One of the most crucial things for the healthcare sector during the ongoing global pandemic, amidst many other competing priorities, is keeping a check on its cybersecurity measures. During the first half of 2020, HHS or the Department of Health and Human Services recorded a 50% increase in cybersecurity breaches in the field of healthcare itself.
Such a massive outburst of data breaches not only puts the safety of patient data at risk but also openly highlights the vulnerabilities within hospitals and healthcare service providers exploited by cybercriminals in response to COVID-19.
Of all the major drivers, COVID-19 has played the most excruciating role in driving a new wave of threats like ransomware attacks mostly targeted on hospitals and other healthcare entities. The impact of ransomware is expected to outshine as one of the biggest priorities of the cybercriminal's portfolio in the year 2021 also.
That is why it becomes essential for organizations to take up a collective approach towards security and protect their patients as well as their own business.
Healthcare Cybersecurity Challenges in India
From healthcare, banking and shopping to studying and exploring the world, Indians use the internet massively. And as a result, the associated cyber crimes in India have also increased in proportion to the level of usage.
Alongside the USA, India has become one of the top 10 spam-sending countries in the world. An online security firm Symantec ranked India among the top five countries to be affected by cybercrime. To our surprise, 75% of the data breaches in India are perpetrated by outsiders and 15% of these breaches are specifically targeted at the healthcare sector alone (Source: NITI Ayog, India).
A variety of devices are used by internet users in India ranging from high-end smartphones to relatively cheaper ones that have little to no infrastructure for cybersecurity. This non-uniform system makes it difficult to provide a uniform security protocol across the nation and leads to widespread data security issues.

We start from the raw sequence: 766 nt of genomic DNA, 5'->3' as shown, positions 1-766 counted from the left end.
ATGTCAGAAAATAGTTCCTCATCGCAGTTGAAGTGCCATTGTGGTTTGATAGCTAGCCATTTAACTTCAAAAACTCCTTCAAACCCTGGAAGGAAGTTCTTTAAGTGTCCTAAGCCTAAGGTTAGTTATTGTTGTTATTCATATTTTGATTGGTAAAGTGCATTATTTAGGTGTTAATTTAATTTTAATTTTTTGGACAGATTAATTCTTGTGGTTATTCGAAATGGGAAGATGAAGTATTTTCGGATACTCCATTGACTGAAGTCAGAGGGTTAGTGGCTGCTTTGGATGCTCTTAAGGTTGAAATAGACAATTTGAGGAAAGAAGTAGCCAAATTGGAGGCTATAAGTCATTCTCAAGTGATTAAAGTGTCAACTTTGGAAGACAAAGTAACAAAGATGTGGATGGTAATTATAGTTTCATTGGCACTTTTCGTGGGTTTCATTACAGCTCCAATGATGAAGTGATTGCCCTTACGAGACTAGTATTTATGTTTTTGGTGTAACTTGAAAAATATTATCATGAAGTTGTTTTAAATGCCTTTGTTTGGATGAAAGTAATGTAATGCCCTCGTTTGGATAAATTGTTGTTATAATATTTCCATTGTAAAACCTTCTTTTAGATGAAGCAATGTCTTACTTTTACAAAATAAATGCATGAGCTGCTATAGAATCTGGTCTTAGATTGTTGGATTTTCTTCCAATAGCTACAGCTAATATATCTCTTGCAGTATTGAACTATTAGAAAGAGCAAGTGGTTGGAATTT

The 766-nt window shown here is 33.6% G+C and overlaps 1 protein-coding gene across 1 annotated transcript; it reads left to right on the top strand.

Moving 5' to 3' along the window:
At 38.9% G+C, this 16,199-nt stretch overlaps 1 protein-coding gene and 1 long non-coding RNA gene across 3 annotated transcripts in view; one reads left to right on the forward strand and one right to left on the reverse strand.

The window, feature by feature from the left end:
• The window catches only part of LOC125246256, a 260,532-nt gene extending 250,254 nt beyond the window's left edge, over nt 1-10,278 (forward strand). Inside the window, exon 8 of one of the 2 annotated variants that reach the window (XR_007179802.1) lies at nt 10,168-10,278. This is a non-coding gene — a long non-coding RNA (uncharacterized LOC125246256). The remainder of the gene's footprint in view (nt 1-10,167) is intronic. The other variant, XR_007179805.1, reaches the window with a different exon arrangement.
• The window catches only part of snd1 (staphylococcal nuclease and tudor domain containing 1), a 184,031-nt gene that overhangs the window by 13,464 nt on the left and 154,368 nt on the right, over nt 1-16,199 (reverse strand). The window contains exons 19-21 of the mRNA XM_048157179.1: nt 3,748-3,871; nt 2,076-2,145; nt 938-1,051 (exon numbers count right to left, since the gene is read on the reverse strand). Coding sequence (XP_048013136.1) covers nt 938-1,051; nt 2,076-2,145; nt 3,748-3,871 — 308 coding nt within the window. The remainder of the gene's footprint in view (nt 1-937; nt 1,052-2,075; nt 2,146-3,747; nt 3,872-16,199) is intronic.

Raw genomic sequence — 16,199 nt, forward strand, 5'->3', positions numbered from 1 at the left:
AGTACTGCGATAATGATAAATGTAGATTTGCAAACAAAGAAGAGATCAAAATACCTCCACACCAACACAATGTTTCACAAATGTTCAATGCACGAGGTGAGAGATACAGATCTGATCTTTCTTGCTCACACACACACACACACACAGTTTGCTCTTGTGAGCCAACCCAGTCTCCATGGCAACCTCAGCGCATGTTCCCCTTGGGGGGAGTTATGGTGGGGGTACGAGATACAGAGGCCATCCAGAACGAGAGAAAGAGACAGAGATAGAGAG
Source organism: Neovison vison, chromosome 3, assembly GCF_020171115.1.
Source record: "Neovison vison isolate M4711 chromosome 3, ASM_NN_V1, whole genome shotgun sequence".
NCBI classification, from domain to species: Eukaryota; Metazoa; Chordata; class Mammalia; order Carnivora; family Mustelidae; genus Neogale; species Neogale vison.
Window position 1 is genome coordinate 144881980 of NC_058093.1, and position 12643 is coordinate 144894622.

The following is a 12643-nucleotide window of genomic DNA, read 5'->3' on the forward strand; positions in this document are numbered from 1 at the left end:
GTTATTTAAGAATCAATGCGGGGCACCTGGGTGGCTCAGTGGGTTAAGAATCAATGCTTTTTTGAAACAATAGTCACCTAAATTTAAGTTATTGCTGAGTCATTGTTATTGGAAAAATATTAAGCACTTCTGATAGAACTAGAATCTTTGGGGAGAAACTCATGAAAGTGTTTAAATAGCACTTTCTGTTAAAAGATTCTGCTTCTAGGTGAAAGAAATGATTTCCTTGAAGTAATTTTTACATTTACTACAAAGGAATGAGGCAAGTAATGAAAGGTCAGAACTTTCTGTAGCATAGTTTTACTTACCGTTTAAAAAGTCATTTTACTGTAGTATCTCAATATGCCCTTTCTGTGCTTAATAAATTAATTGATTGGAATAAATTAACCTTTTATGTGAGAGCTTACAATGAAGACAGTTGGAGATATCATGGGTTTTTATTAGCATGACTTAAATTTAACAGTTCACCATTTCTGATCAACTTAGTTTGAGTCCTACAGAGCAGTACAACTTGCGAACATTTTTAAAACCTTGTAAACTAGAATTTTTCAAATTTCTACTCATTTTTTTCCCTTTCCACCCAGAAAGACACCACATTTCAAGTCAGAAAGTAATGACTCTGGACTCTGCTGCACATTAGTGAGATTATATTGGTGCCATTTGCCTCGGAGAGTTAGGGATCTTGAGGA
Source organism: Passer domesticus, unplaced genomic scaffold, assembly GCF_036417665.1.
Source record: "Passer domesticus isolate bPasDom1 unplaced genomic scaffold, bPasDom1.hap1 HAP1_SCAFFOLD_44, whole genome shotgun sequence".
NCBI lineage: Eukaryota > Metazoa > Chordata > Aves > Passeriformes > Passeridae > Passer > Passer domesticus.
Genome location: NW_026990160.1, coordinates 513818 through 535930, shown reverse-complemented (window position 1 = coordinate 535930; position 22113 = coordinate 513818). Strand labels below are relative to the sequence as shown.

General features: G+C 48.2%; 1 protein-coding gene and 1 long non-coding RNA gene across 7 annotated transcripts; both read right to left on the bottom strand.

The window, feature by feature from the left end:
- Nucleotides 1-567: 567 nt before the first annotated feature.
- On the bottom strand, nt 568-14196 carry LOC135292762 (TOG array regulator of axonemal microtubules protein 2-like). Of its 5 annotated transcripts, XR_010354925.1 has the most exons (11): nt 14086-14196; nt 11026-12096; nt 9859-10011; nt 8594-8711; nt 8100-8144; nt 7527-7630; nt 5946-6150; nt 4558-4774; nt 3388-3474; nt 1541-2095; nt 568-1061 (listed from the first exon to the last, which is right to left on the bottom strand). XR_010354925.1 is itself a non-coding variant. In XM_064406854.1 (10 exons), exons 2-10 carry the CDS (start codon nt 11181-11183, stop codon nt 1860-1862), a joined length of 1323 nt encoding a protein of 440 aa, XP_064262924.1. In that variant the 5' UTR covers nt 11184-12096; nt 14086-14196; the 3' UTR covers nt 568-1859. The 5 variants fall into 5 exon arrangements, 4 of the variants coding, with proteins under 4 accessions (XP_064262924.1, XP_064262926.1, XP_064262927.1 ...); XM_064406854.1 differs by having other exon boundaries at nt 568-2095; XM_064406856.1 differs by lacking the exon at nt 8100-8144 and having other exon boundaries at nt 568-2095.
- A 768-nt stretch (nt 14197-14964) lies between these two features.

Although the private sector in India remains a prominent player, it still fails to report and respond to security breaches in digital networks. Another prominent challenge is the lack of awareness among the users as far as privacy-enhancing technologies are concerned.
Recent Healthcare Cybersecurity Attacks
2020 has been a catastrophic year because of a number of reasons, COVID-19 being the foremost of them. And despite being the sole saviour for humanity in these testing times, the healthcare industry itself has not remained untouched by cyberattacks.
Here are some of the recent cybersecurity attacks which shook the healthcare industry:
1. Ransomware Attack on Blackbaud:
It was in May 2020 that Blackbaud faced a massive ransomware attack wherein an estimated 10 million customer records were compromised. Although the company’s cyber-security team was able to stop the cyber attackers midway, the criminals still had a good chunk of data with them which consisted of name, health details, contact details, etc.
2. Cyberattack on Luxottica:
An eye-care conglomerate, Luxottica, saw one of the worst cyber-attacks in the year 2020 when in August the attackers hacked the web-based appointment scheduling application managed by Luxottica which is used for scheduling appointments.
It was found that the data about prescriptions, health insurance details, date and time of appointments, credit card information, etc. of around 8.3 lakh patients were stolen.
3. Aspen Pointe Data Breach:
The cyberattack on Aspen Pointe was detected and revealed in the month of September 2020. The behavioural and mental health provider issued a statement that said that the data of approximately 3 lakh of its patients was compromised because of the attack.
The company had to stop a majority of its operations as a result of the cyberattack for a number of days. A thorough investigation into this matter revealed that the hackers had gathered important information like bank account details, date of birth, contact details etc. from the targeted server.